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Lessons in Cube Design. Does your cube support your users reporting needs?. Andrew Wiles: iT-Workplace Limited. Biography of an Olap Dinosaur. “Precambrian period - Practitioner” Data warehousing and reporting at Rolls-Royce (System W, APL, SAS PROC Summary)

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lessons in cube design

Lessons in Cube Design

Does your cube support your users reporting needs?

Andrew Wiles: iT-Workplace Limited

biography of an olap dinosaur
Biography of an Olap Dinosaur
  • “Precambrian period - Practitioner”
    • Data warehousing and reporting at Rolls-Royce (System W, APL, SAS PROC Summary)
  • “Paleozioc period – Olap Database Technology”
    • Ran Olap development team at SAS Institute in North Carolina (MDDB, CFO Vision)
  • “Mezozoic period – Financial Applications”
    • CTO for Danish start-up Corporate Information Partners (“Financial Intelligence” for SQL Server 2000 Analysis Services)
  • “Cenozoic period - Reporting”
    • Founded iT-Workplace (Intelligencia Reporting)

Reporting needs don’t affect database design


to change

your mind


Systems analysis actively factors out

“derived data”. Only unique data fields

are captured within the warehouse.

end user issues
End user issues...
  • Need to create calculated rows/columns for common aggregations of data over time
  • It is counter-intuitive that the time aggregations are not created in the “Time” dimension
  • Scaling of large data values requires accommodation calculations


If the user perceives that it is taking too long/is too complicated to use the tools provided then they will copy the data to Excel and create a new data island

some other considerations
Some other considerations
  • Difficult to create historical views of data for prior periods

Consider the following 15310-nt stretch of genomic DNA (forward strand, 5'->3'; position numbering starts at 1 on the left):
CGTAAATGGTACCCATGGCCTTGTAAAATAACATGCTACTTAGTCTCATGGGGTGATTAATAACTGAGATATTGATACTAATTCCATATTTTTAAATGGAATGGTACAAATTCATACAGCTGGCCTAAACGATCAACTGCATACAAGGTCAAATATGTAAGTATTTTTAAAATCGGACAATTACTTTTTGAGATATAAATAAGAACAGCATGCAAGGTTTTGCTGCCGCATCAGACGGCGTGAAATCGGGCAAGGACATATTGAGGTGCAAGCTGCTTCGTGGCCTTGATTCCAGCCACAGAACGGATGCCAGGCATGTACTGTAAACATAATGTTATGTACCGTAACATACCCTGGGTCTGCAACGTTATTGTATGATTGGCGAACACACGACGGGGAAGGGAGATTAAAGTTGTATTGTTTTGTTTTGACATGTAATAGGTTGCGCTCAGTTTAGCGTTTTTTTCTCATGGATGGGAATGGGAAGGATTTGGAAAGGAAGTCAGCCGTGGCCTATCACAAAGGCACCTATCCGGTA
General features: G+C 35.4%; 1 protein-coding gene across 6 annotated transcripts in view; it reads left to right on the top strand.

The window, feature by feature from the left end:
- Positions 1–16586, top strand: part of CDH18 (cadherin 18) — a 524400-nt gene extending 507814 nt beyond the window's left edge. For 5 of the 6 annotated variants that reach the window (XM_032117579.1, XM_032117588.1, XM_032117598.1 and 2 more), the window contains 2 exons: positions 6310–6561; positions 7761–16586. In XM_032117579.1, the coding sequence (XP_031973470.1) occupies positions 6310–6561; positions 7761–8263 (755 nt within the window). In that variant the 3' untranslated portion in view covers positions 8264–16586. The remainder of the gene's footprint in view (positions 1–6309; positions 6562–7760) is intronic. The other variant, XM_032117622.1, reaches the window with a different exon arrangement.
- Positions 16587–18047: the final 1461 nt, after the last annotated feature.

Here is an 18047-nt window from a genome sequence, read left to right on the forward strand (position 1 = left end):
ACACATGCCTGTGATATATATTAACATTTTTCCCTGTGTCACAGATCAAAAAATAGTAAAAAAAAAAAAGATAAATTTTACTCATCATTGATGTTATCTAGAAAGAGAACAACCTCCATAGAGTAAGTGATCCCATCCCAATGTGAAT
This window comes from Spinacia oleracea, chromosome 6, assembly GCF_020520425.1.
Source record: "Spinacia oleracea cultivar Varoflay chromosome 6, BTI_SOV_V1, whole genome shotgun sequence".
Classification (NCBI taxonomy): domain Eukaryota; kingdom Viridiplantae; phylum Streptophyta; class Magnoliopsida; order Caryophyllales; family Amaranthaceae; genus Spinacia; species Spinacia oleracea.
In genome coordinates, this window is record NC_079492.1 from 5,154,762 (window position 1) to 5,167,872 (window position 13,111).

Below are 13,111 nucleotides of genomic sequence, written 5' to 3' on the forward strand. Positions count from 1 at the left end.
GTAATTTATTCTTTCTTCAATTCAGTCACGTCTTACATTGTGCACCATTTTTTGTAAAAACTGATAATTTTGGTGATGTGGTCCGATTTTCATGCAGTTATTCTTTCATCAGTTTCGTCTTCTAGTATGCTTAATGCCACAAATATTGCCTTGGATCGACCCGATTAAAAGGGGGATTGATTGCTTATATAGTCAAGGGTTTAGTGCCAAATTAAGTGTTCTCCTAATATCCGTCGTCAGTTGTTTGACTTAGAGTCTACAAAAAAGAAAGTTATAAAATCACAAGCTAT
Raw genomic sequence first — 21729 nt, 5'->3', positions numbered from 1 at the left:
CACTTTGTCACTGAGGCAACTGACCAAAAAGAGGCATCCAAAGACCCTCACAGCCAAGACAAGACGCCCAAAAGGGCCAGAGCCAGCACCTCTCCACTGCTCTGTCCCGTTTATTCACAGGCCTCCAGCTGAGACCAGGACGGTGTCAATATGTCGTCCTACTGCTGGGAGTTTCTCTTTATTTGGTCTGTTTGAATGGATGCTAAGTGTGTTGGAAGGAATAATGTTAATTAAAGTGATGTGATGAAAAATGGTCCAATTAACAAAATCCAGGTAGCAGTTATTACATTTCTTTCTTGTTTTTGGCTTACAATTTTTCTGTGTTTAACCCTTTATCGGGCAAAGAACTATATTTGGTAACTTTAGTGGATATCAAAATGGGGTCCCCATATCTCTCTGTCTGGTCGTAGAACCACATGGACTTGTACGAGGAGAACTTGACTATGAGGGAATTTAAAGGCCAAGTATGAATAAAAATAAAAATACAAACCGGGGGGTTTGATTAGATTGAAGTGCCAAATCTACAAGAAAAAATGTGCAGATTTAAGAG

• Not all values roll up the same way over time
      • Balance sheet
      • Inventory reporting
  • Want to select mixed financial and non-financial data


The scientific foundation, both in terms of data and methodology, for a user-centred approach to design; knowledge and methods that aim to develop product and environment to fit the user’s capabilities and to promote user safety

Human Nature

The tendency, particularly when under time pressure, to choose the solution that is perceived to be the quickest and easiest.

Designer challenge

Make the “right way” the “easy way”


Reporting Dimensions

  • Provide commonly used abstractions required in report building
  • Intuitive and consistent “user interface” for non-technical users
  • Re-usable and tested solutions which improve speed of implementation and reduce calculation errors
time is relative
Time is relative

Cubes should have at least 2 time dimensions!

  • The “time” dimension should include all aggregations which will be regularly used in reporting
    • Contains hierarchy of year/quarter/month etc
    • May contain just a single “year”
  • The “reporting period” dimension (and reporting year too ) make dynamic reporting easy
    • Dimensions are “flat” – i.e. They have no hierarchy
    • Used as pick lists on the filter axis to make historical reporting easy
avoid overloading measures
Avoid overloading Measures

Implement a Subject dimension instead

  • Use measures for different aggregation rules (e.g. Sum, average, count etc)
  • Separating time aggregations from subject calculations makes for simpler, re-usable implementation!
  • Implement attributes which affect aggregation behaviour
    • OCFA (Opening, Closing, Flow, Average)
    • CDI (Credit/Debit indicator)
    • Scaleable (affects data scaling behaviour)
  • Calculations between subjects are simple and intuitive. Not true if calculations between time and subject are mixed.
utility dimensions
Utility dimensions

Just make life easy...

  • Units
  • Period or Cumulative
  • Balance
good design
Good design

Re-usable, maintainable solution

  • Interaction between reporting dimensions is complex
  • MDX for time calculations is abstracted from the subject matter
    • Can be generalised
    • Implemented via stored procedures
    • Dimension renaming through “filter views”

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